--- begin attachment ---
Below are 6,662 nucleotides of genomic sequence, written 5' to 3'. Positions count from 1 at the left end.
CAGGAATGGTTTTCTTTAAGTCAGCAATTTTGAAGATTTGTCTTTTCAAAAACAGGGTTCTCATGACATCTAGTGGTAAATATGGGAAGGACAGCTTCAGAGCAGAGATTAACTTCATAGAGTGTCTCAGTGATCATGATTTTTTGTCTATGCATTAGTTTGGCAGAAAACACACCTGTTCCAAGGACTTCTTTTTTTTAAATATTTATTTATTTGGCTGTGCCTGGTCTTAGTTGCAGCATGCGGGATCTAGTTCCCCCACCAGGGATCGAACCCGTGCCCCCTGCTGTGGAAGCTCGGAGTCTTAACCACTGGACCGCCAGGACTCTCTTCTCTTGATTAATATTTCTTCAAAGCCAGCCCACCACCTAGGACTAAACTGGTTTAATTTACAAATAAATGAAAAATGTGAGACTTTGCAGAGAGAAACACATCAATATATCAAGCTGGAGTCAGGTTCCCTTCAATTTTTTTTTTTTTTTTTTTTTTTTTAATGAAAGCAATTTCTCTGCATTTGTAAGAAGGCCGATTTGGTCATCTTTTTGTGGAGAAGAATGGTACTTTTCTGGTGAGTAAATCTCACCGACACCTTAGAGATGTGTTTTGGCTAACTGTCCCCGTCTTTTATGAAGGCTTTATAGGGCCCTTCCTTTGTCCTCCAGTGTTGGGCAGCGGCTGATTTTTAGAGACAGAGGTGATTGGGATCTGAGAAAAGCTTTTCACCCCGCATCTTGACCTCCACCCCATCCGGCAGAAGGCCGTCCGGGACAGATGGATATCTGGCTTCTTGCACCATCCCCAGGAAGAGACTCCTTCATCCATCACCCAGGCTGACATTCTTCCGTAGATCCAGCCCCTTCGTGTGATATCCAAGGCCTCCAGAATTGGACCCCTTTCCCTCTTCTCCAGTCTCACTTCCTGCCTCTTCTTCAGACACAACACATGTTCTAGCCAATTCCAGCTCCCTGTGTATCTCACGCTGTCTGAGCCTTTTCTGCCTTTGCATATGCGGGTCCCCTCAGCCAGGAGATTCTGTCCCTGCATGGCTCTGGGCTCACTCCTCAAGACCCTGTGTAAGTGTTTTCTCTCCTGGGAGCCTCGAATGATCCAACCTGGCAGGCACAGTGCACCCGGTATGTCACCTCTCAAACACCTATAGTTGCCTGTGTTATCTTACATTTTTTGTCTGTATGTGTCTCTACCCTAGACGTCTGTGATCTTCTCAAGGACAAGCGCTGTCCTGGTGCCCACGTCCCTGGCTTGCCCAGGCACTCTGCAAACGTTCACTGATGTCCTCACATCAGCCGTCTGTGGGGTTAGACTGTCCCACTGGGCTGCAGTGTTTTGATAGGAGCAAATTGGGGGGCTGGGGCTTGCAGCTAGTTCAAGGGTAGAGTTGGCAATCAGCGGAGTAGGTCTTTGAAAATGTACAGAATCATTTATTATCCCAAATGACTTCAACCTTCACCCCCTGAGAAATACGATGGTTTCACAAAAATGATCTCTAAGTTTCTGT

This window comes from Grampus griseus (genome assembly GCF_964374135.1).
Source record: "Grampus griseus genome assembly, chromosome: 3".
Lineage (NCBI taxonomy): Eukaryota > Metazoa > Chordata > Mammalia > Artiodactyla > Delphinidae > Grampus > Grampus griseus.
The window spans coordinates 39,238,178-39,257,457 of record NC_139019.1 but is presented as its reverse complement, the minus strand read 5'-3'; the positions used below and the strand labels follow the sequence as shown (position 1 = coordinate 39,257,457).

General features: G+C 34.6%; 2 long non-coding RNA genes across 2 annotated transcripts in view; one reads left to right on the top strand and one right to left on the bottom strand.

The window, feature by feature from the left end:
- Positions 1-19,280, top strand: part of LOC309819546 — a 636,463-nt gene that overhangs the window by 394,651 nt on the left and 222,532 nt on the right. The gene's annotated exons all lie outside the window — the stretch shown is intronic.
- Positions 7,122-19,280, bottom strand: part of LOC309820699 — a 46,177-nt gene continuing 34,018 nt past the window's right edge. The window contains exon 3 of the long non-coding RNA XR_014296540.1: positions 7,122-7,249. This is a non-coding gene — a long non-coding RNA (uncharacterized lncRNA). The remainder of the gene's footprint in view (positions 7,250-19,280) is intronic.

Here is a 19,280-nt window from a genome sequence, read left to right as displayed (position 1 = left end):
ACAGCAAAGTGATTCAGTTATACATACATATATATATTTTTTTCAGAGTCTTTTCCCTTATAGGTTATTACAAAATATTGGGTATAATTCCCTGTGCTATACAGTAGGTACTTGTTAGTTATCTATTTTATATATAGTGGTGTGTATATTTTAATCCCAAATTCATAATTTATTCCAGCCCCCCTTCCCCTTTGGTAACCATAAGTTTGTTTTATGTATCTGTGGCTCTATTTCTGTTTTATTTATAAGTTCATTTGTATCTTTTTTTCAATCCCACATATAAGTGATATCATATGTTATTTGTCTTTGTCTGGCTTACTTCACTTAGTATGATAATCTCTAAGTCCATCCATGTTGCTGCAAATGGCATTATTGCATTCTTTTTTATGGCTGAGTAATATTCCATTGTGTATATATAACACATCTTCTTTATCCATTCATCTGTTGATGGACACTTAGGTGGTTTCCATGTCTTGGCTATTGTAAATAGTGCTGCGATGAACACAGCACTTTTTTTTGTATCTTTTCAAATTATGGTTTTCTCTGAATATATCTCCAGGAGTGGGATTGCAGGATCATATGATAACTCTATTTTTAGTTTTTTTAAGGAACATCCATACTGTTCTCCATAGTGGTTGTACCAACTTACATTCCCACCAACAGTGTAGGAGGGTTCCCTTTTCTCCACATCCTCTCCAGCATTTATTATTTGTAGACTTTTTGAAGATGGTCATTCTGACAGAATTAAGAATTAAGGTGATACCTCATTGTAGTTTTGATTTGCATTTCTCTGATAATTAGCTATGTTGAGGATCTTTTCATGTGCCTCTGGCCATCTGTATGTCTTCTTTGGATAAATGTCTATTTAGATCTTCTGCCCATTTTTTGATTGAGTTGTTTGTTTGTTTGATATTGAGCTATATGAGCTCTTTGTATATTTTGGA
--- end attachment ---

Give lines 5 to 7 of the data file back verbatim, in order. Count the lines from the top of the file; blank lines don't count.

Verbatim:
Lineage (NCBI taxonomy): Eukaryota > Metazoa > Chordata > Mammalia > Artiodactyla > Delphinidae > Grampus > Grampus griseus.
The window spans coordinates 39,238,178-39,257,457 of record NC_139019.1 but is presented as its reverse complement, the minus strand read 5'-3'; the positions used below and the strand labels follow the sequence as shown (position 1 = coordinate 39,257,457).

General features: G+C 34.6%; 2 long non-coding RNA genes across 2 annotated transcripts in view; one reads left to right on the top strand and one right to left on the bottom strand.